Brexit, xenophobia and international students: how to combat ‘public paranoia’ over immigration

Thomas Gift argues that convincing the public about the merits of international students requires appealing to self-interest in addition to pinpointing their intangible benefits on diversity and multiculturalism. Universities should make a stronger case for this, particularly in the context of Brexit.  Continue reading Brexit, xenophobia and international students: how to combat ‘public paranoia’ over immigration

Brexit: German Universities among those Poised to Benefit if Researchers and Funding Shift

UK universities stand to suffer from Brexit, while universities across Europe and particularly in Germany are likely to benefit. Aline Courtois and a recent report from the Centre for Global Higher Education compare the expectations of European university leaders and staff regarding the post-Brexit future of Higher Education. Continue reading Brexit: German Universities among those Poised to Benefit if Researchers and Funding Shift

EU Students at UK Universities: Patterns & Trends

What Brexit will mean for UK universities varies from institution to institution. Much data on Brexit’s impact focuses on sector-wide aggregates, the forest that hides the trees. The UK provides excellent teaching and research, as illustrated by the number of its universities ranked in the top 10, 50 or 100 in the world. Yet despite its world-class reputation, the UK’s Higher Education sector is hierarchical, and various layers will be affected differently. Ludovic Highman explores the sector’s diversity in this regard. Continue reading EU Students at UK Universities: Patterns & Trends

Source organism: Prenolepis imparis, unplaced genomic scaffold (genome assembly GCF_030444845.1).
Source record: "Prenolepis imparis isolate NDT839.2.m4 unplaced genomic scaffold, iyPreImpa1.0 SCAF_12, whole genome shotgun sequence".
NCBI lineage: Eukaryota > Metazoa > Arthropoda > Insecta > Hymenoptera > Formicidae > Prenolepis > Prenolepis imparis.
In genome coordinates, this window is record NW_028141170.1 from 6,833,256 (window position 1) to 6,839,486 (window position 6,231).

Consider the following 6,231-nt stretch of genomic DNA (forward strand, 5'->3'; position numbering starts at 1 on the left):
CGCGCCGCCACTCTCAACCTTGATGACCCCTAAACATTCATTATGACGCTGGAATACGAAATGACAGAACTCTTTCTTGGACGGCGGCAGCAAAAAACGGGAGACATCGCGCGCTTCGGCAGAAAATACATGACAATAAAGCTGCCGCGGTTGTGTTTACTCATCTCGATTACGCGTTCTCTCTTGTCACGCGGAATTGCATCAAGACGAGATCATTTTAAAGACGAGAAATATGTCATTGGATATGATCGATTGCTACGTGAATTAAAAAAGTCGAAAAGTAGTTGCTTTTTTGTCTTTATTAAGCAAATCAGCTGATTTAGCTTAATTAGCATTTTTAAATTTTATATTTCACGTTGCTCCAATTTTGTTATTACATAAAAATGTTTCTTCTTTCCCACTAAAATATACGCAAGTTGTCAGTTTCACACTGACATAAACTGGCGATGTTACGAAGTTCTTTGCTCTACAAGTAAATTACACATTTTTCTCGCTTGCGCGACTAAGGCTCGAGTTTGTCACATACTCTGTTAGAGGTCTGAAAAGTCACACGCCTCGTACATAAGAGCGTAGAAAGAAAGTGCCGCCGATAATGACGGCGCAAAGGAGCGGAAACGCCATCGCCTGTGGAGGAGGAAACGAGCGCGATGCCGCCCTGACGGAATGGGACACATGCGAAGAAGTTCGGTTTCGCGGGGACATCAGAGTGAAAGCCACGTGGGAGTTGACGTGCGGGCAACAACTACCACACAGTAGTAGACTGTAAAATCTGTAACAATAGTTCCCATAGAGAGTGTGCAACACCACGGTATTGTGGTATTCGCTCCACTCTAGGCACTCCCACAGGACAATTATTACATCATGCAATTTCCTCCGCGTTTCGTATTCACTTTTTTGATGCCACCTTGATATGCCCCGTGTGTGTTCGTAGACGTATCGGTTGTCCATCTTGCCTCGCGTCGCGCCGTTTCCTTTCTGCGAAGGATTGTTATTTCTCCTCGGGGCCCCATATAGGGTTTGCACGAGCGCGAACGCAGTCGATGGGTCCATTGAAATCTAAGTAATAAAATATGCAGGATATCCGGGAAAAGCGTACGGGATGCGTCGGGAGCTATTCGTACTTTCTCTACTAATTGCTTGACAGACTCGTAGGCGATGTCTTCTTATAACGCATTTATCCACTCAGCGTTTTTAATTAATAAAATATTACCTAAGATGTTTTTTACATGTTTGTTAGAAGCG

Brexit and higher education

Sir Peter Scott, Emeritus Professor of Higher Educational Studies at the UCL Institute of Education, outlines the implications which Brexit will have for UK universities. Although noting that much is uncertain, he outlines four areas in which negative impact is identifiable: student exchanges (largely through the Erasmus programme), the recruitment of students from other EU countries, the employment of academic and research staff from the rest of the EU, and research grants and income from EU programmes. He argues that Brexit could undermine both the financial sustainability of UK univerisities, as well as the overall quality of their scholarship. Continue reading Brexit and higher education

EU referendum: the view of a UCL clinician-scientist

John Martin, Professor of Cardiovascular Medicine at UCL, argues that scientific advance relies on creativity, cooperation, and financing. To leave the EU would diminish all three, dimming the light of British science in the world and threatening the UK’s future economy. This piece is part of the UCL European Institute’s commissioning partnership with openDemocracy. For more on this topic, join the UCL European Institute for its high-level panel discussion EU Membership and UK Science on 12 May. Continue reading EU referendum: the view of a UCL clinician-scientist